If I had boots, I’d be shaking in them.
In a month I’m headed to Boston to be part of the Health 2.0 conference. I’m presenting CureTogether as part of the “Wiki vs. Expert” panel debate. I haven’t done much speaking in the last 6 years, with small children to care for. But it’s time to jump back in now.
I feel like there are millions of people in pain depending on me, wanting me to be out there trying to do whatever I can to help them. If I were in pain, I’d want someone out there trying to help me.
It’s an interesting question though. Do you trust fellow patients for health information? Or experienced doctors? Or some combination of the two? Here’s the description of the panel debate from the Health 2.0 agenda:
“User-generated content, especially when created mostly by those with little formal training, has been regarded with deep suspicion by many. But now the concept is taking hold that the crowd itself has wisdom beyond that of its member, and that wisdom might exceed that of any expert or experts.
Two leaders with extremely strong view points (Denise Basow and Dan Hoch) will debate whether and if user-generated content, crowdsourcing and other ways of surfacing content are appropriate for creating and verifying health information. And what does this mean for the traditional roles of clinical trials and evidence-based medicine?
This one will be a real barn-burner, we promise you!
Demonstrations from: CureTogether & Healthwise“.
I asked my network of 1200 or so Twitter and Facebook friends what they thought. I had some interesting replies and discussions emerge from patients, doctors, social media advocates, and regular folk:
Issue #1: Who is an expert?
ePatientDave, a patient advocate with stage IV, Grade 4 renal cell carcinoma, brought up this point. It was also echoed by other friends. It has certainly happened to me that I have walked into some doctors’ offices knowing more about treatment options, possible side effects, and diagnostic criteria than they did.
So patients can certainly be experts. And experts can be patients. But they are overlapping circles – not all patients are experts, and not all experts are patients. Defining an expert as someone with a medical degree therefore seems to have inherent limitations.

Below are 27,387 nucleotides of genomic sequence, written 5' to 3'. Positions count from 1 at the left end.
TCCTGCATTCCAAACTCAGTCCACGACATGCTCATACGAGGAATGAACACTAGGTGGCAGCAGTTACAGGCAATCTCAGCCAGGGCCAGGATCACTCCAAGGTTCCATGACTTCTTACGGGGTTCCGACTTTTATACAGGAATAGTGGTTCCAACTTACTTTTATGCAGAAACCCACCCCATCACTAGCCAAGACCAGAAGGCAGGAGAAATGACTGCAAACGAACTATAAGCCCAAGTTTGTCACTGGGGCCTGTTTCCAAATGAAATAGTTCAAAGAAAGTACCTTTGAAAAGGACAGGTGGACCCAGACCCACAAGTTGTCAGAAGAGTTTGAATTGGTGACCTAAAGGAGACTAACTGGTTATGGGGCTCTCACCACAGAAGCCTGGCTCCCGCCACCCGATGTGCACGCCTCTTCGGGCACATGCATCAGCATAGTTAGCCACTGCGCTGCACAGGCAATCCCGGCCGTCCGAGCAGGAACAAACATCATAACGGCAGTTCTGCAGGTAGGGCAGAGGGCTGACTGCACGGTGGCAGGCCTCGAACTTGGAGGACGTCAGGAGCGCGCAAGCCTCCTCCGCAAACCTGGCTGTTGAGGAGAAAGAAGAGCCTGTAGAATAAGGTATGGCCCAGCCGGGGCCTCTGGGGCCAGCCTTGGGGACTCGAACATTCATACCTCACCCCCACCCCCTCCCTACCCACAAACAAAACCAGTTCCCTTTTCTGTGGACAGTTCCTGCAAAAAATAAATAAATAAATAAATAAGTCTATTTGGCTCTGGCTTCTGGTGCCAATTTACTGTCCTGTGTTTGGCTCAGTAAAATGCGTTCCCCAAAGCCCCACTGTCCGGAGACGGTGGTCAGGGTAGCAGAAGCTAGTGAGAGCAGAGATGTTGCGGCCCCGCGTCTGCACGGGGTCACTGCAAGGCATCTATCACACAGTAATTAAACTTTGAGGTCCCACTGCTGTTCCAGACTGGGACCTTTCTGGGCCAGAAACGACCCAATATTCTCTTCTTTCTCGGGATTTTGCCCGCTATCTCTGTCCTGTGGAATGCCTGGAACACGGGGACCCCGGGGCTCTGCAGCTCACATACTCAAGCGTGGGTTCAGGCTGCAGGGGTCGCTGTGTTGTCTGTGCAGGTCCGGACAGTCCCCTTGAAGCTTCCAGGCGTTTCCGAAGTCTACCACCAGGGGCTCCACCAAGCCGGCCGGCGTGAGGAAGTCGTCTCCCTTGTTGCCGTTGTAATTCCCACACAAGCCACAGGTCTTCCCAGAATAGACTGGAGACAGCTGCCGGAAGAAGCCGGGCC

A heated debate on this topic was sparked recently at ePatients.net: “Medpedia: Who gets to say what info is reliable?” Medpedia is like Wikipedia, but only doctors can edit the content. The blog post elicited 53 rebellious comments. Patients want to have a voice too.
Issue #2: What kind of patients?
Dr. Julio Bonis Sanz, an MD-PhD in Spain, raised this question. He differentiates between chronic and acute patients. In his view, chronic patients are more likely to be experts in their disease, and their knowledge can be a valuable complement to medical expertise. Acute patients are likely to have less knowledge about their disease, so the doctor’s experience of having seen many similar cases becomes more important.
This matches my experience as a patient. For my chronic conditions I have done extensive research on my own so I bring suggestions and ideas to the doctor; for acute incidents I tend to rely more on the doctor’s experience.
Issue #3: Does expert editing overlook valuable outlier data?
At CureTogether we don’t edit or moderate the crowdsourced data that members submit for their conditions, except for obvious errors and duplications. Here’s my worry with expert moderation of user data — I think experts would be likely to censor out “non-standard” outlier data that could yield valuable clues for asking new research questions. Yes, keeping a high signal-to-noise ratio is important, but eliminating all the noise can also be problematic.
Glenn Raines, a social media analyst based in Chicago, contributed eloquently to this discussion. He suggests that how data is collected and reported is an art. Showing patients how to use the data insight for strategies and tactics instead of presenting them with a data dump will be important. Statistics are obviously a critical part of this as well. The power to analyze and find patterns in huge amounts of data, including outlier data, is incredibly valuable. But deciding what statistical methods are relevant and meaningful seems like an art in itself. Perhaps we need to define a new field: artistic statistics?
I think I’d most like to see an open collaboration platform where users and experts can both participate, without editing or censoring each other. Color-coding or ranking comments by reliability, based on community reputation points, is one idea. And full transparency of the commenter’s identity is a must. This would provide a good balance – including everyone but minimizing the noise.
So who do we trust, users or experts? The answer: it depends. But a collaboration of some kind seems win-win.
Now, to take some deep breaths, remember all the people counting on me, and get myself to Boston next month. I think the debate will be recorded. I’ll post it afterwards and you can see how I did.